Prices in UK stores soar to 17-year high – media

Spread the love

Food costs have seen the biggest increases

Store prices in the UK have jumped 5.1% year-on-year in August from 4.4% in July, posting their highest growth rate since 2005, Sky News reported on Wednesday, citing data from the British Retail Consortium (BRC) and research company NielsenIQ.

According to the report, food prices surged at their fastest rate since 2008 – to 9.3% from last year. Fresh food prices were 10.5% higher than last August, up from the 8% rise recorded in July, with products such as milk and margarine seeing the biggest price increases.

According to the UK Office for National Statistics (ONS), the rise in food prices is one of the key drivers of inflation, which surged to 10.1% in July. Some analysts warn it could exceed 18% or even 22% next year, if energy prices continue growing.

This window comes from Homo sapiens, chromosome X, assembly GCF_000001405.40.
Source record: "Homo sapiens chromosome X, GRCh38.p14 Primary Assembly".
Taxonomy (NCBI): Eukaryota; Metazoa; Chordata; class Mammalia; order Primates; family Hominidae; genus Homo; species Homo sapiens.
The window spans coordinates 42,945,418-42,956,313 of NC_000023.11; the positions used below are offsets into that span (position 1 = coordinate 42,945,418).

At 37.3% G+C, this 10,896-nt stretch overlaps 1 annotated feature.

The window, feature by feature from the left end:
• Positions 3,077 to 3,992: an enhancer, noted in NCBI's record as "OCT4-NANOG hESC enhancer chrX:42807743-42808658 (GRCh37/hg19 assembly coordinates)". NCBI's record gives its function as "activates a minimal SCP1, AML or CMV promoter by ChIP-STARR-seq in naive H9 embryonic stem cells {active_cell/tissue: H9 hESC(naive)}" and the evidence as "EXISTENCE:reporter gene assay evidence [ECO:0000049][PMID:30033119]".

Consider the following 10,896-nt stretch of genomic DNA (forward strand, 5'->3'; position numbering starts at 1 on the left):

According to BRC chief executive Helen Dickinson, the outlook is “bleak for both consumers and retailers.” She noted that businesses are likely to support customers through “discounts to vulnerable groups, expanding value ranges, fixing prices of essentials, and raising staff pay,” but said that “there is only so much they can shoulder” amid soaring costs.

READ MORE: UK credit card borrowing soars – Guardian

Mike Watkins, head of retailer and business insight for NielsenIQ, suggested that “this level of food inflation to be with us for at least another six months.”

“With further falls in disposable incomes coming this autumn as energy costs rocket again, retail spending will come under pressure in the all-important final quarter of the year.

For more stories on economy & finance visit RT’s business section

Apsny News